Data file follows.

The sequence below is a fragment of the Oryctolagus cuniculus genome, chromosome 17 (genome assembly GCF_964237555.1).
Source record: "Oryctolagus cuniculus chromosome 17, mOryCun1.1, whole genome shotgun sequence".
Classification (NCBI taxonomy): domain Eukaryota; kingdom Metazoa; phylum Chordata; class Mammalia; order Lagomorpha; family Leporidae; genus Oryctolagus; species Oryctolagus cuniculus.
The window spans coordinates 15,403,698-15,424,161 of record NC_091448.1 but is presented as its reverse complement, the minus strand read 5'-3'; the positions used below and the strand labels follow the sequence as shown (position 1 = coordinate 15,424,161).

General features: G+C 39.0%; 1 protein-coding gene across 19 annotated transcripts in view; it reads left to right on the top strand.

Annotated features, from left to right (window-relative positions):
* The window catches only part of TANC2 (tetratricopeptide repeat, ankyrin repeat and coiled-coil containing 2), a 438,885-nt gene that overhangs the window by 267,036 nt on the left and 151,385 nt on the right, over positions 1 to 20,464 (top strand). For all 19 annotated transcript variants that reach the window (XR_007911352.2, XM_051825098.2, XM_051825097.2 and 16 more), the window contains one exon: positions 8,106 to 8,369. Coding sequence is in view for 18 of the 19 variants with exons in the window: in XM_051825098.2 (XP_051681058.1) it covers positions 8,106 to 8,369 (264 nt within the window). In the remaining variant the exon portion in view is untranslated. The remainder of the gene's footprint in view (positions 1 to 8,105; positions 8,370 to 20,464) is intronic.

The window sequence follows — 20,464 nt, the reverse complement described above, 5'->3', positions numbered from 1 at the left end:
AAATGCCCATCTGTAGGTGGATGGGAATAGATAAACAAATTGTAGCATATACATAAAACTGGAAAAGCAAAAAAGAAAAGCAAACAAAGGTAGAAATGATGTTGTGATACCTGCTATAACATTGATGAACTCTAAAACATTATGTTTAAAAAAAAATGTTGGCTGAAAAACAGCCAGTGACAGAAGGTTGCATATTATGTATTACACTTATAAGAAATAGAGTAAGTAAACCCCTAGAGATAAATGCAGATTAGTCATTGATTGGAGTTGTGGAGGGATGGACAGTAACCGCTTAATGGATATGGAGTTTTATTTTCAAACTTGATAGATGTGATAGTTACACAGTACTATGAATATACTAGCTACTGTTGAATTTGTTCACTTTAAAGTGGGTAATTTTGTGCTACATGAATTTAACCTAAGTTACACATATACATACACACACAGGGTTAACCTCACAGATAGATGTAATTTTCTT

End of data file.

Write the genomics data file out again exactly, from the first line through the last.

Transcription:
The sequence below is a fragment of the Oryctolagus cuniculus genome, chromosome 17 (genome assembly GCF_964237555.1).
Source record: "Oryctolagus cuniculus chromosome 17, mOryCun1.1, whole genome shotgun sequence".
Classification (NCBI taxonomy): domain Eukaryota; kingdom Metazoa; phylum Chordata; class Mammalia; order Lagomorpha; family Leporidae; genus Oryctolagus; species Oryctolagus cuniculus.
The window spans coordinates 15,403,698-15,424,161 of record NC_091448.1 but is presented as its reverse complement, the minus strand read 5'-3'; the positions used below and the strand labels follow the sequence as shown (position 1 = coordinate 15,424,161).

General features: G+C 39.0%; 1 protein-coding gene across 19 annotated transcripts in view; it reads left to right on the top strand.

Annotated features, from left to right (window-relative positions):
* The window catches only part of TANC2 (tetratricopeptide repeat, ankyrin repeat and coiled-coil containing 2), a 438,885-nt gene that overhangs the window by 267,036 nt on the left and 151,385 nt on the right, over positions 1 to 20,464 (top strand). For all 19 annotated transcript variants that reach the window (XR_007911352.2, XM_051825098.2, XM_051825097.2 and 16 more), the window contains one exon: positions 8,106 to 8,369. Coding sequence is in view for 18 of the 19 variants with exons in the window: in XM_051825098.2 (XP_051681058.1) it covers positions 8,106 to 8,369 (264 nt within the window). In the remaining variant the exon portion in view is untranslated. The remainder of the gene's footprint in view (positions 1 to 8,105; positions 8,370 to 20,464) is intronic.

The window sequence follows — 20,464 nt, the reverse complement described above, 5'->3', positions numbered from 1 at the left end:
AAATGCCCATCTGTAGGTGGATGGGAATAGATAAACAAATTGTAGCATATACATAAAACTGGAAAAGCAAAAAAGAAAAGCAAACAAAGGTAGAAATGATGTTGTGATACCTGCTATAACATTGATGAACTCTAAAACATTATGTTTAAAAAAAAATGTTGGCTGAAAAACAGCCAGTGACAGAAGGTTGCATATTATGTATTACACTTATAAGAAATAGAGTAAGTAAACCCCTAGAGATAAATGCAGATTAGTCATTGATTGGAGTTGTGGAGGGATGGACAGTAACCGCTTAATGGATATGGAGTTTTATTTTCAAACTTGATAGATGTGATAGTTACACAGTACTATGAATATACTAGCTACTGTTGAATTTGTTCACTTTAAAGTGGGTAATTTTGTGCTACATGAATTTAACCTAAGTTACACATATACATACACACACAGGGTTAACCTCACAGATAGATGTAATTTTCTT